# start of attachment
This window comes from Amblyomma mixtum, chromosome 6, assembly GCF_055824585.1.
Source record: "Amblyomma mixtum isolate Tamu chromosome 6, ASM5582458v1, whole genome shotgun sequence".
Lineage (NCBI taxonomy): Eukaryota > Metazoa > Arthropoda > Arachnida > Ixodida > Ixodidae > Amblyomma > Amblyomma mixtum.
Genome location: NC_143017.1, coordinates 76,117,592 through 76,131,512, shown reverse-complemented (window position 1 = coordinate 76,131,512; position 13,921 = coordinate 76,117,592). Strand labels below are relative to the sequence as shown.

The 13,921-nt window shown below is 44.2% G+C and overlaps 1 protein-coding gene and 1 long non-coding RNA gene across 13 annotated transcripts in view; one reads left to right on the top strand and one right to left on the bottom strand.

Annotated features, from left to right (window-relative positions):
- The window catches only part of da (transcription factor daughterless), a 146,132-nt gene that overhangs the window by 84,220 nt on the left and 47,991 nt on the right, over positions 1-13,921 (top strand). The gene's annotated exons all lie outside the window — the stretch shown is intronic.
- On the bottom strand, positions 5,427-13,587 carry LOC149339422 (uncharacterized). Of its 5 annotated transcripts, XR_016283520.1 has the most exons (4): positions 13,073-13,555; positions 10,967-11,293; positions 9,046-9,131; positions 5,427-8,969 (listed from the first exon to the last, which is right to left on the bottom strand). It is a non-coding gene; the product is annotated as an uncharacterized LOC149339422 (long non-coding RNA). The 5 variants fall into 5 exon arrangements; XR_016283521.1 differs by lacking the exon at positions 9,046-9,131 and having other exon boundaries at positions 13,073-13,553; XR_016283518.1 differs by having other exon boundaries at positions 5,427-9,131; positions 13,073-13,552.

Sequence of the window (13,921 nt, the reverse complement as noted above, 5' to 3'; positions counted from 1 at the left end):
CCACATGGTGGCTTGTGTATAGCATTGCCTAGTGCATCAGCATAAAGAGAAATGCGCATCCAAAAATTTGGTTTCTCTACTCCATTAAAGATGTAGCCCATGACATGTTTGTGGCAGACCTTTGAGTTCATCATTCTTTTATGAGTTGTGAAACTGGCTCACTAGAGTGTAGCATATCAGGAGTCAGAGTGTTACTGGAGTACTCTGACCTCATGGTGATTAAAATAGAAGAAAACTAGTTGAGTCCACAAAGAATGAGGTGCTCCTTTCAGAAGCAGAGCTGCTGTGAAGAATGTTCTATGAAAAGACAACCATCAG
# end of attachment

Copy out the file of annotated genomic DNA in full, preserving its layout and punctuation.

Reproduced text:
This window comes from Amblyomma mixtum, chromosome 6, assembly GCF_055824585.1.
Source record: "Amblyomma mixtum isolate Tamu chromosome 6, ASM5582458v1, whole genome shotgun sequence".
Lineage (NCBI taxonomy): Eukaryota > Metazoa > Arthropoda > Arachnida > Ixodida > Ixodidae > Amblyomma > Amblyomma mixtum.
Genome location: NC_143017.1, coordinates 76,117,592 through 76,131,512, shown reverse-complemented (window position 1 = coordinate 76,131,512; position 13,921 = coordinate 76,117,592). Strand labels below are relative to the sequence as shown.

The 13,921-nt window shown below is 44.2% G+C and overlaps 1 protein-coding gene and 1 long non-coding RNA gene across 13 annotated transcripts in view; one reads left to right on the top strand and one right to left on the bottom strand.

Annotated features, from left to right (window-relative positions):
- The window catches only part of da (transcription factor daughterless), a 146,132-nt gene that overhangs the window by 84,220 nt on the left and 47,991 nt on the right, over positions 1-13,921 (top strand). The gene's annotated exons all lie outside the window — the stretch shown is intronic.
- On the bottom strand, positions 5,427-13,587 carry LOC149339422 (uncharacterized). Of its 5 annotated transcripts, XR_016283520.1 has the most exons (4): positions 13,073-13,555; positions 10,967-11,293; positions 9,046-9,131; positions 5,427-8,969 (listed from the first exon to the last, which is right to left on the bottom strand). It is a non-coding gene; the product is annotated as an uncharacterized LOC149339422 (long non-coding RNA). The 5 variants fall into 5 exon arrangements; XR_016283521.1 differs by lacking the exon at positions 9,046-9,131 and having other exon boundaries at positions 13,073-13,553; XR_016283518.1 differs by having other exon boundaries at positions 5,427-9,131; positions 13,073-13,552.

Sequence of the window (13,921 nt, the reverse complement as noted above, 5' to 3'; positions counted from 1 at the left end):
CCACATGGTGGCTTGTGTATAGCATTGCCTAGTGCATCAGCATAAAGAGAAATGCGCATCCAAAAATTTGGTTTCTCTACTCCATTAAAGATGTAGCCCATGACATGTTTGTGGCAGACCTTTGAGTTCATCATTCTTTTATGAGTTGTGAAACTGGCTCACTAGAGTGTAGCATATCAGGAGTCAGAGTGTTACTGGAGTACTCTGACCTCATGGTGATTAAAATAGAAGAAAACTAGTTGAGTCCACAAAGAATGAGGTGCTCCTTTCAGAAGCAGAGCTGCTGTGAAGAATGTTCTATGAAAAGACAACCATCAG